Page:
Russia’s invasion of Ukraine prompts European states to seek accession to the European Union and NATO.
In almost three months of war in Ukraine, several European states have undertaken procedures to join international organisations. Ukraine, Georgia and the Republic of Moldova would like to join the European Union as soon as possible. Within days of being invaded by Russia, Ukraine signed its application to join the EU, followed by Moldova and Georgia.
The accession process usually takes years, even decades. For the three states, however, things seem to be moving faster. Although she believes they should become part of the EU bloc, European Commission president Ursula von der Leyen has warned that in order to join the Union, Ukraine, Georgia and Moldova first need to meet a number of criteria with respect to political stability, the rule of law and economic performance. From the perspective of the European Union, immediate accession is not possible. EU countries have nevertheless expressed their support, which is a good indicator, given that the actual start of accession talks depends on the willingness of individual member states to advance the enlargement of the community bloc and the reform measures taken by the candidate countries.
As far as the Republic of Moldova is concerned, its president Maia Sandu on Wednesday gave the first political speech by a Moldovan president in the European Parliament, calling for her country to be accepted and explaining how important it is to obtain the status of candidate country in the context of Russia's attack against Ukraine. President Maia Sandu also spoke about the support for the sovereignty and territorial integrity of neighbouring Ukraine and the need for Russian troops to withdraw from Transnistria, a break-away region in the east of the Republic of Moldova.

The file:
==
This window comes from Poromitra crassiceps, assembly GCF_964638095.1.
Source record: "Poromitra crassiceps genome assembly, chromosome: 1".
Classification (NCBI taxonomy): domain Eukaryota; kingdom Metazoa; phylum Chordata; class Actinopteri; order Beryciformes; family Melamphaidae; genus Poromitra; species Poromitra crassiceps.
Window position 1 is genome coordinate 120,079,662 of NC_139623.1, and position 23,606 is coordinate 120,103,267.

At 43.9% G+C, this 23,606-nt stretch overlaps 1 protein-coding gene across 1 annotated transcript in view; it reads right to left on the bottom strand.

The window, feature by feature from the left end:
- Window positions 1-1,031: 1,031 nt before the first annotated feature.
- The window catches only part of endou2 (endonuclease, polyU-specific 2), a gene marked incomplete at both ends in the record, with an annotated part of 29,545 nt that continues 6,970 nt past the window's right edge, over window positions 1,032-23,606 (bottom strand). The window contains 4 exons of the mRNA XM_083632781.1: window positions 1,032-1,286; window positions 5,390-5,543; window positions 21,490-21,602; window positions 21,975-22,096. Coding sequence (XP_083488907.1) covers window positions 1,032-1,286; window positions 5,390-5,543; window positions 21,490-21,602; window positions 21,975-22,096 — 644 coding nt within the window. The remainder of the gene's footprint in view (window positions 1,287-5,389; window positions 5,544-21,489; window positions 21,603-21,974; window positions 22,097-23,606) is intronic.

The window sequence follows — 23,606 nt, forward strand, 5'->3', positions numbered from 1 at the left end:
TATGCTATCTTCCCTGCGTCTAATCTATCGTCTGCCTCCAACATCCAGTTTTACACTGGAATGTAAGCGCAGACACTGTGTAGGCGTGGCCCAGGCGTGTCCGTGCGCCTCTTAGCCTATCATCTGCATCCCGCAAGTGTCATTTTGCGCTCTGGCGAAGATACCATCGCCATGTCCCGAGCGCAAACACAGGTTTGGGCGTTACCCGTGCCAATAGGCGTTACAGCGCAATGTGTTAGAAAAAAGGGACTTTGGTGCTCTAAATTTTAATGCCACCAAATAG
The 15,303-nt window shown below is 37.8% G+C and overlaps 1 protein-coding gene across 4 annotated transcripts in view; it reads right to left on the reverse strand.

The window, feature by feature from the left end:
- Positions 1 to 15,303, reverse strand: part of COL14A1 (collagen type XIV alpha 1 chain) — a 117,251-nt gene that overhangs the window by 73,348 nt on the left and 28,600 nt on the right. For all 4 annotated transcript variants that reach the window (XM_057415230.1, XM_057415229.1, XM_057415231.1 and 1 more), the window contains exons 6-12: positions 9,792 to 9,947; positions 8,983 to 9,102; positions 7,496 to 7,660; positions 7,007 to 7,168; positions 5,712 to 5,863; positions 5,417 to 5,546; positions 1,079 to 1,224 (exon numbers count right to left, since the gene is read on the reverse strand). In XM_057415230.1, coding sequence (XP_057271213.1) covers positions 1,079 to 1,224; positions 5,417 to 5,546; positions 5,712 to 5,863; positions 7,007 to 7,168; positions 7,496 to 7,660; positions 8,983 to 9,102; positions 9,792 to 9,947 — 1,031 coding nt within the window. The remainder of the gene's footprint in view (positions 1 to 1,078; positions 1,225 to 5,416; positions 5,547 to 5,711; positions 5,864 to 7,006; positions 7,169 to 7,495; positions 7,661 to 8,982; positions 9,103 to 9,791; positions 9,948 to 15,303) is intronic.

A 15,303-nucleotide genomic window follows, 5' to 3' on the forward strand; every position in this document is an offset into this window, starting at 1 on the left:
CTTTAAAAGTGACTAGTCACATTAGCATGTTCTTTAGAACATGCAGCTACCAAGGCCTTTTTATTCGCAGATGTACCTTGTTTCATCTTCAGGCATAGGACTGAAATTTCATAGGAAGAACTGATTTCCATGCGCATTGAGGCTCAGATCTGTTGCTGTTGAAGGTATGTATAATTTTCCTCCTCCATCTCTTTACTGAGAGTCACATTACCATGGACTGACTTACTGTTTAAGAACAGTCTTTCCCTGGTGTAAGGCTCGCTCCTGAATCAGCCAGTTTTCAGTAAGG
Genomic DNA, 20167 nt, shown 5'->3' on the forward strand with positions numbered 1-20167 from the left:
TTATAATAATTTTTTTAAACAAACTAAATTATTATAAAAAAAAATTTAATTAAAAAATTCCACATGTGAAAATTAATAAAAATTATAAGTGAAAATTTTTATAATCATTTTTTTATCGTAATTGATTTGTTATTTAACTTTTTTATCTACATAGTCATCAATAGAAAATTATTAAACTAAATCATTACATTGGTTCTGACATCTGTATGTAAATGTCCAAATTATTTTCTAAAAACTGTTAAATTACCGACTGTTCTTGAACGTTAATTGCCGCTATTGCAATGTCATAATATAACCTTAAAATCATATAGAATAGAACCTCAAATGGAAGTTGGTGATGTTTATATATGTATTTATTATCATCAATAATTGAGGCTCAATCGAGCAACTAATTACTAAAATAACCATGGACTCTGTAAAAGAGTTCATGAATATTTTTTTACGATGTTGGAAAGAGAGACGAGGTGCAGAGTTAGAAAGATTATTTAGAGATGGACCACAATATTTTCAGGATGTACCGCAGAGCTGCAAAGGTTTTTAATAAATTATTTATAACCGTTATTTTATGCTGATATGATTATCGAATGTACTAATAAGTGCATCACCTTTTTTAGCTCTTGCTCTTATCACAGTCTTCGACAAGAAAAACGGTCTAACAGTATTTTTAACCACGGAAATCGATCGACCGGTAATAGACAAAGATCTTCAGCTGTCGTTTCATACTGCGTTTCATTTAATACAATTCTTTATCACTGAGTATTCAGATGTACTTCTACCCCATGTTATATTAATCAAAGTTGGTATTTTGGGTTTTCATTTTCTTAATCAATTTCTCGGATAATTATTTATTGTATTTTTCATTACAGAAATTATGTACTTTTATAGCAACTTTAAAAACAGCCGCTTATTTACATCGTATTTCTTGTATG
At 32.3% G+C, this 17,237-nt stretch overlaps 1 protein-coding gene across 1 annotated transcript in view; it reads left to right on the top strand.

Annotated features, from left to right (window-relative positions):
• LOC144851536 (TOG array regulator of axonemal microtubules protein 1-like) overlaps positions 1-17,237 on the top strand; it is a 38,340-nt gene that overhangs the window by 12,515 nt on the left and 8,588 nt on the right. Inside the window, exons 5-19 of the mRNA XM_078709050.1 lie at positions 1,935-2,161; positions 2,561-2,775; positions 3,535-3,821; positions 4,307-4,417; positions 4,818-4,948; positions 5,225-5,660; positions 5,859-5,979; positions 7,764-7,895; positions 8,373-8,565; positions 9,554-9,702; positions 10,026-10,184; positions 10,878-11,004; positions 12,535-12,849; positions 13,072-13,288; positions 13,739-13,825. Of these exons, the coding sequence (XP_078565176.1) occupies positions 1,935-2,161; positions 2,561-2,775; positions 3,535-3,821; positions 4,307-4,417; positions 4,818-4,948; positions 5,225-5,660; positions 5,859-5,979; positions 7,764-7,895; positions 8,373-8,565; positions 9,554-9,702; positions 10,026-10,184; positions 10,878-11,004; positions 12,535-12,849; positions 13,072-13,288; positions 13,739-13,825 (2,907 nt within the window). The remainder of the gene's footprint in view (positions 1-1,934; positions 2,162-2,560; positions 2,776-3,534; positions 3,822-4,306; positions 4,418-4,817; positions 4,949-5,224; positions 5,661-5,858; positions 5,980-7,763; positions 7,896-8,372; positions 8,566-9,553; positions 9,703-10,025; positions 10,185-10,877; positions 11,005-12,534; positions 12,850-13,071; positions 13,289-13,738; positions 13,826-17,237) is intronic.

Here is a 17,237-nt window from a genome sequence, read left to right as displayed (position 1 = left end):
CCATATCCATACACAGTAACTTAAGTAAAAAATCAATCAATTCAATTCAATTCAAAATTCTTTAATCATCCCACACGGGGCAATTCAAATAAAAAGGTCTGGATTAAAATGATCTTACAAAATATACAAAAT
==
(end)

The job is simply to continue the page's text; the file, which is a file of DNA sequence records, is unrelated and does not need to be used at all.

EU foreign policy chief Josep Borell said the EU is ready to provide Georgia and the Republic of Moldova with the same level of support it gave Ukraine in the event of an armed conflict on their territory. Georgia, in fact, also wishes to join NATO, an intention it first announced ten years ago.
Sweden and Finland have also applied to join NATO amid the war in Ukraine, with experts saying their entry would strengthen the Alliance because the Baltic Sea would then almost entirely be surrounded by NATO countries and NATO would have a longer border with Russia. The two states maintained their neutrality for decades, as long as peace in Europe was not threatened after WWII. Russian president Vladimir Putin said Finland's and Sweden's decisions are not a direct threat to Russia, but that any expansion of military infrastructure would cause a response from his country. (CM)